Cricklade is a ninth century Saxon town just north of Swindon.
So what persuaded four members of the Southampton Natural History Society to pay a visit in late April 2015? The reason for the journey was to see the Snake’s Head Fritillaries (Fritilleria meleagris) which grow in substantial numbers at a site called North Meadow (SU 095944 Swindon OS 173).
Julian Moseley shares some of his notes of this year’s visit, and you should think of adding this to your list of great natural history spectacles to enjoy next year.
Fritilleria is derived from the Latin fritillus, which means dice box, as the markings bear some similarity to a chequer board. Meleagris means speckled and originates from the Greek name for Guinea Fowl which does have speckled plumage. This neatly describes the appearance of the external petals of the flower which have a rich burgundy base with lighter patches of pinkish white spots.
They are thought to be archeophytes (native) but a similar plant also occurs on the continent. The DNA analysis is progressing and there may be further chapters to be written to this story.
“There’s debate as to whether snakesheads are native in their heartland of central-southern England. The plant was first recorded from British gardens in 1578, but the earliest records from wild habitats date from as late as 1736, by which time more than 86% of all our native flowers had been discovered and documented. It seems inconceivable that the august professors and students of botany at Oxford simply failed to notice such a glorious flower adorning their local Thameside meadows, where it grows in local profusion to this day.
“Native or not, the species has an enormous cultural resonance with the human inhabitants of Oxford and beyond. In one of his most lyrical accounts, the writer and botanist Richard Mabey (in his epic Flora Britannica) recounts the relationship between locals and this most loved of wild flowers. The species garnered a whole range of local names – frawcups, leper’s bells, oaksey lily, minety bell to mention a few – and in halcyon days past, the plant was so abundant locally that for a few pennies you could mosey through certain colonies picking large bunches of their arching stems.”
Andy Byfield, Plantlife.
A member of the Lily family it is in flower from April to May. At the right time at a nearby site you may also be rewarded with Pasqueflower (Pulsatilla vulgaris) – one of our most magnificent wild flowers. The pasqueflower blooms around Easter: hence the name “Pasque” (meaning “like Paschal”, of Easter).
A count of the fritillary is done every year at this site and the population usually numbers between 350,000 and 550,00. This is thought to be about 80% of the British population. About one in twelve of the plants at North Meadow is a white colour variant with green separation streaks between the petals inside the hood.
The plant reproduces from seed rather than suckering and therefore needs pollination – usually provided by bees. Insect attraction is achieved by the flower glowing in the near infra red spectrum by burning sugars. Ultra violet light is also reflected by the inner surface of the petals. One bulb will produce one plant but occasionally two stems will arise.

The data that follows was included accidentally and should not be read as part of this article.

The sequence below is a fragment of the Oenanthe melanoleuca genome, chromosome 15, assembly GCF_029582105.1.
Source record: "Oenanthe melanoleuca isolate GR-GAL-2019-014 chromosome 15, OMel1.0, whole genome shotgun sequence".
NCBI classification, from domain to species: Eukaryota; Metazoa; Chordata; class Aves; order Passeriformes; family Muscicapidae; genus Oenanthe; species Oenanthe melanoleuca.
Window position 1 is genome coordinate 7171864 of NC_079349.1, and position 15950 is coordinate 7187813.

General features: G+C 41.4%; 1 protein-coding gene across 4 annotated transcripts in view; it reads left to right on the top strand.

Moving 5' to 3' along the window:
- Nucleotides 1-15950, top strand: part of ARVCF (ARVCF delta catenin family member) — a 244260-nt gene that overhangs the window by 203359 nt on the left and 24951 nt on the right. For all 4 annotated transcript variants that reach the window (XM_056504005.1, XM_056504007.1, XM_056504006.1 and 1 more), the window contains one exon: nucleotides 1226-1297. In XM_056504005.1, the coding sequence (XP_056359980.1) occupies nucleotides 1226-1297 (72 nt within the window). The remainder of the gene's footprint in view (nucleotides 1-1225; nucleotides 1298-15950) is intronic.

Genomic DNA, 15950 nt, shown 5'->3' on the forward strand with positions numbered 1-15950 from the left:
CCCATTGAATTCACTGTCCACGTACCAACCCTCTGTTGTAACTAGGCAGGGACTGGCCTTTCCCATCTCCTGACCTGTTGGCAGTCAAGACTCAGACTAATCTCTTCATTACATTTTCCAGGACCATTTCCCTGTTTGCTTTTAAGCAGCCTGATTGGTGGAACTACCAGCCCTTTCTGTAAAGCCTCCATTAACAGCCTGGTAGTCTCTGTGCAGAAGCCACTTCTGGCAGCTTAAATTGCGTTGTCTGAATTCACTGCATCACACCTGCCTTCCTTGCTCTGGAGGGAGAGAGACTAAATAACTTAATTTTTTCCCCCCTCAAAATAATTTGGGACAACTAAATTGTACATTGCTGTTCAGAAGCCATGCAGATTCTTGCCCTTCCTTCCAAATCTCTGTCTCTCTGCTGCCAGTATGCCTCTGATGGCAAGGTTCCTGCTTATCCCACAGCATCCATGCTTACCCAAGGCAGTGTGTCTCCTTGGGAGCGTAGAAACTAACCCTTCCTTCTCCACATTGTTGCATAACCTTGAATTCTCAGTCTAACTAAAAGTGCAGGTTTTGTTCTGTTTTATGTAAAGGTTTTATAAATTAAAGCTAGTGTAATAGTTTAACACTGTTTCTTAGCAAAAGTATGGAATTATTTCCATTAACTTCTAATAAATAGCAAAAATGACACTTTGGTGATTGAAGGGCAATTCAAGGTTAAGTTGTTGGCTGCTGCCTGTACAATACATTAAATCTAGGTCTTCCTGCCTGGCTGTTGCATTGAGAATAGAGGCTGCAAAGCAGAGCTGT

As North Meadow is essentially a 110 acre floodplain, even in late spring the ground is usually slightly damp and other plants such as Cuckoo Flower (Cardamine pratensis), Meadow Foxtail (Alopecurus pratensis) and Marsh Marigold (Caltha palustris) also flourish. It is bounded by the River Thames to the west and south and the River Churn to the east and north. Since Natural England who are responsible for maintaining the site cleared the Churn, it has been colonised by Water Vole (Arvicola terristris) and numbers seem to be steadily growing.
As with many successful nature reserves the key factor is the complete lack of chemical enrichment or artificial fertiliser of any kind. After the end of July or early August when all the flowers have had a chance to set seed, cattle are usually released onto the reserve to munch their way across what is quite a substantial site, enriching the ground with their uniquely organic contribution.
This is one are where occasional flooding, far from being a problem (except for the Water Voles), actually seems to enhance the flora, as the Fritillary numbers appear to rise after inundation. This happened in 2001 and 2008 and the subsequent counts, both flowering and vegetative, rose after these events.
Guided walks are scheduled for March and April each year and further information may be found at crickladeinbloom.co.uk. The guides include Town Cryers with a wide knowledge of the local area – although, fortunately, it is not usually necessary to deliver their talks in full shouting mode.
North meadow has a great variety of wildflowers and is of international importance as one of the finest examples of lowland hay meadow in Europe. It is protected as a Special Area of Conservation (SAC) and a Site of Special Scientific Interest (SSSI) as well as being a National Nature Reserve.
It is possible to just turn up for any particular date but any larger party should book in advance so that potential numbers can be catered for.